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    ABSTRACT: Diabetics have an increased risk of developing cardiovascular disease, in part due to oxidative stress resulting in endothelial nitric oxide synthase (eNOS) dysfunction. Studies have demonstrated that angiotensin-(1-7) [Ang-(1-7)] can activate eNOS activity. As the bone marrow is a primary source of a number of progenitors important in physiological homeostasis and healing, the goal of this study was to evaluate the in vivo effects of Ang-(1-7) treatment on oxidative stress and the ensuing nitrative stress in diabetic bone marrow and its potential pathways. BKS.Cg-Dock7m +/+ Leprdb/J mice and their heterozygous controls were administered Ang-(1-7) alone or combined with A-779, losartan, PD123,319, L-NAME, or icatibant subcutaneously for 14 days. The bone marrow was then collected to measure NO levels, eNOS phosphorylation, and expression of NOS, superoxide dismutase (SOD), and p22-phox. NO levels in the bone marrow were significantly decreased in diabetic mice, and Ang-(1-7) treatment was able to significantly increase these measures (p<0.01). This effect was blocked by the co-administration of PD123,319, A-779, L-NAME, and icatibant. In addition, Ang-(1-7) treatment reversed the paradoxical increase in eNOS and neuronal NOS (nNOS) expression, and decreased the phosphorylation of eNOS at Thr495 seen in diabetic mice. Ang-(1-7) also reversed diabetes-induced production of reactive oxygen species (ROS) by decreasing p22-phox expression and increasing SOD3 expression, leading to a significant reduction in 3-nitrotyrosine formation in diabetic bone marrow (p<0.05). Our findings demonstrate that Ang-(1-7) administration decreases diabetes-induced oxidative stress in the bone marrow and modifies pathways involved in eNOS dysfunction.
    Endocrinology. 03/2012;
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    ABSTRACT: INTRODUCTION: Diabetes is a disorder that is well known to delay wound repair resulting in the formation of colonized, chronic wounds. The resultant ulcers contribute to increased risk of morbidity, including osteomyelitis and amputations, and increased burden to the healthcare system. AREAS COVERED: The only active product approved for the treatment of diabetic ulcers, Regranex, has been shown to reduce amputation risk, but is not widely used due to minimal proven efficacy and recent warnings added to the Instructions for Use. This review provides an overview of the development of NorLeu(3)-angiotensin (1-7) (NorLeu(3)-A(1-7)) as an active agent for the treatment of diabetic wounds. NorLeu(3)-A(1-7) is an analog of the naturally occurring peptide, angiotensin 1-7. The mechanisms of action include induction of progenitor proliferation and accelerated vascularization, collagen deposition and re-epithelialization. EXPERT OPINION: Research to date has shown that NorLeu(3)-A(1-7) is highly effective in the closure of diabetic wounds and is superior to Regranex in animal studies. Further clinical development of this product as a topical agent for the healing of chronic wounds and investigation into the mechanisms by which this product accelerates healing are warranted.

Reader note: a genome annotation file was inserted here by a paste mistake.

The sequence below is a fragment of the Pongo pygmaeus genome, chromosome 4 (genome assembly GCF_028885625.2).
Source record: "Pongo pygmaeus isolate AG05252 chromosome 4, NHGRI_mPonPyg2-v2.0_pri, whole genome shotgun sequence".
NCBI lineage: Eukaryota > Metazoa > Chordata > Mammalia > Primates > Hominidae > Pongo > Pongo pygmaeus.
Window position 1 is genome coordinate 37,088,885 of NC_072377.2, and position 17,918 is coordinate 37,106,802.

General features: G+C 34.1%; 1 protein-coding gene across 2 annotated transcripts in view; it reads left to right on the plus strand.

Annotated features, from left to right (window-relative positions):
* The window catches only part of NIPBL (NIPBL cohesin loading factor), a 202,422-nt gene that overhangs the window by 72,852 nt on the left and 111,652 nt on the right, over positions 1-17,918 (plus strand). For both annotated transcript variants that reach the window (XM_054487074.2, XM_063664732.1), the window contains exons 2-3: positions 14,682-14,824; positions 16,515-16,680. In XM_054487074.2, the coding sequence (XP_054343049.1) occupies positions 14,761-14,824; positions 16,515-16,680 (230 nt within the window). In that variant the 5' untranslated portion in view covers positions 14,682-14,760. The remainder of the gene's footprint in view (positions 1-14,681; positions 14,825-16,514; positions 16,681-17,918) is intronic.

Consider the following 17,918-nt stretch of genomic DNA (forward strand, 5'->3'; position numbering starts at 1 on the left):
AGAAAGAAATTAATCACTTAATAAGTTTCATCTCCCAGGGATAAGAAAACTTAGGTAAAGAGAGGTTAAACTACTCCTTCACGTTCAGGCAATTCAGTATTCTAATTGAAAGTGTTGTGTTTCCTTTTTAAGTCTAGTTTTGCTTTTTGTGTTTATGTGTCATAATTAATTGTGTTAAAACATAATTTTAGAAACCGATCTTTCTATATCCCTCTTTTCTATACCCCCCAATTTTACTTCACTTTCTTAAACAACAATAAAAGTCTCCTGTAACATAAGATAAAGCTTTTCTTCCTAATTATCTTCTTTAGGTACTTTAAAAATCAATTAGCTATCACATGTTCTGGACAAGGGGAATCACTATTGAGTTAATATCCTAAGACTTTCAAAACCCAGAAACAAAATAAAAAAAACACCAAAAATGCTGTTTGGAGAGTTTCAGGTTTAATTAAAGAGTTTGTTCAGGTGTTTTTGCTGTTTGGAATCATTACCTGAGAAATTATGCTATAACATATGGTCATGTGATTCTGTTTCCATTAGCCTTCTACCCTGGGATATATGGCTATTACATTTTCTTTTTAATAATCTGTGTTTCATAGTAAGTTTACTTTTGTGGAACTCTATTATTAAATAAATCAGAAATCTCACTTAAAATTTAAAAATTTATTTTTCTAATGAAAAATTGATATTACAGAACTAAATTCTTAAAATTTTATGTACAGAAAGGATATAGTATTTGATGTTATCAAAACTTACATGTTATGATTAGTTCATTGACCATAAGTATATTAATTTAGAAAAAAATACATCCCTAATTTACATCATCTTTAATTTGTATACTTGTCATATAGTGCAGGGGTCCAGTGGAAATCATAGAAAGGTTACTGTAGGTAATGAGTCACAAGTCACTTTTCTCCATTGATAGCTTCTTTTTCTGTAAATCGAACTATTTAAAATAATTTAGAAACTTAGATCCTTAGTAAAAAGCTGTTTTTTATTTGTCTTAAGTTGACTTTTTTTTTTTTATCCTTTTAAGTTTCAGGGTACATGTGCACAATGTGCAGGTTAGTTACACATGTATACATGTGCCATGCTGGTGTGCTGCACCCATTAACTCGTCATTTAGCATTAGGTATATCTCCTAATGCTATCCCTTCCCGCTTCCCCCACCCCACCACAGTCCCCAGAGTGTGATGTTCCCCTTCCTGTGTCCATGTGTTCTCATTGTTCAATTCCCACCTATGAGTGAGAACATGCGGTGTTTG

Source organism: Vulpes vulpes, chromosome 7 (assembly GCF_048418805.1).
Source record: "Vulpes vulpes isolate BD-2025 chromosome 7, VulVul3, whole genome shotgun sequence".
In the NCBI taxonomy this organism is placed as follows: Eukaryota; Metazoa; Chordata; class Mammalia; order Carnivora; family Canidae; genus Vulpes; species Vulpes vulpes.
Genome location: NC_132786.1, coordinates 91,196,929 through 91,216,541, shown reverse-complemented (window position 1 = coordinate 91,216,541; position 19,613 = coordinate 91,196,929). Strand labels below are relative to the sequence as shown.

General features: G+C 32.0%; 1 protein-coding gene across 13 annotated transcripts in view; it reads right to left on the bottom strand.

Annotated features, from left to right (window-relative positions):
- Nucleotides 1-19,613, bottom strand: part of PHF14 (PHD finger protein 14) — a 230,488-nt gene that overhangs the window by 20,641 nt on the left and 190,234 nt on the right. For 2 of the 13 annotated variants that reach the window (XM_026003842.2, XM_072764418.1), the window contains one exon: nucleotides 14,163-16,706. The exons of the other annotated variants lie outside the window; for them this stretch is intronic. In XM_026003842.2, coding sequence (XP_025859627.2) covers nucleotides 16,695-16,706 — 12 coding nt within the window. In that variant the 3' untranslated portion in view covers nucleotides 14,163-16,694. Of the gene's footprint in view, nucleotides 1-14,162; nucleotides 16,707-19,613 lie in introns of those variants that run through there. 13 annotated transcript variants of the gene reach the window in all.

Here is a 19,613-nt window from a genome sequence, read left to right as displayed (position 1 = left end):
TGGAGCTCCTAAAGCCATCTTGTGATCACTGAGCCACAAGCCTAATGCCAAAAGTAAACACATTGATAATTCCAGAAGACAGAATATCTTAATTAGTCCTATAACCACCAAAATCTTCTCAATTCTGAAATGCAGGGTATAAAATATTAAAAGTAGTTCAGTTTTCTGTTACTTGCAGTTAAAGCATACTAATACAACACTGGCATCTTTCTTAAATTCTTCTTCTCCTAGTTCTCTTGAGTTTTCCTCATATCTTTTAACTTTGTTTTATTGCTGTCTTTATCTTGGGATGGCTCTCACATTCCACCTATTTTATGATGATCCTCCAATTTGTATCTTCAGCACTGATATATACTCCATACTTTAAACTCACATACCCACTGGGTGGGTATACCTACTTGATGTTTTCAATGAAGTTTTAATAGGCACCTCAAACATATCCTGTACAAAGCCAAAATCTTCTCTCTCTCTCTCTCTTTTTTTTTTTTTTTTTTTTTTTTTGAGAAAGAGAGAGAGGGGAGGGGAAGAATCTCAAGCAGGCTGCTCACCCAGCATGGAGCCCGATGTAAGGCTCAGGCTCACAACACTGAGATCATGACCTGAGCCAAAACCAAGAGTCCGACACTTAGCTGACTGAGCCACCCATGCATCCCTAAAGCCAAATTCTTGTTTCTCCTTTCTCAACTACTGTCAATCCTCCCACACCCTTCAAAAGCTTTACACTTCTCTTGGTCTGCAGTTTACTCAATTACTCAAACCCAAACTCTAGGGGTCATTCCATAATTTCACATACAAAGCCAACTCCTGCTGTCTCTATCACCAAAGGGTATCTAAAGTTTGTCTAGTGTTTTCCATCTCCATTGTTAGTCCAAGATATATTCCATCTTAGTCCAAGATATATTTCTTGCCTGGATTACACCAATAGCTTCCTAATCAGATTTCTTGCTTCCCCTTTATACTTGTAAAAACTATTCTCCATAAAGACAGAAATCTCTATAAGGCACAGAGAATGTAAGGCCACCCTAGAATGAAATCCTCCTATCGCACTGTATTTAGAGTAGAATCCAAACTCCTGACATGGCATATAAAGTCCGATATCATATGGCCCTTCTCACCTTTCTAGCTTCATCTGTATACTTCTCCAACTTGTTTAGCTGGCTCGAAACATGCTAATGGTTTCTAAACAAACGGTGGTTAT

Expert Opinion on Investigational Drugs 11/2011; 20(11):1575-81. · 4.74 Impact Factor
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    ABSTRACT: The objectives of this study were to determine the potential systemic and local toxicity, as well as evaluate the toxicokinetic (TK) profile of angiotensin (1-7) [A(1-7)] when administered daily via subcutaneous injection for 28 days to Sprague-Dawley rats and Beagle dogs. A(1-7) is a member of the renin-angiotensin system and has undergone clinical evaluation for the treatment of chemotherapy-induced myelosuppression. In this present study, A(1-7) was given at 10 mg/(kg day) for 28 days to rats and canines. At day 27, blood was harvested to evaluate the TK parameters. On day 28, systemic toxicology was evaluated. Following A(1-7) administration for 27 days, no plasma A(1-7) accumulation was detected in canines; however, increased A(1-7) plasma concentrations were detected in rats. Despite the accumulation observed in rats, no detectable toxicity was found following A(1-7) administration for 28 days. The TK analysis of A(1-7) revealed a plasma half-life of 20-30 min in both rats and canines. The time to maximum plasma concentration was found to be 15 and 26.25 min in rats and canines, respectively. This study shows that subcutaneous administration of A(1-7) at 10 mg/(kg day) for 28 days did not lead to any detectable toxicities in either rats or canines.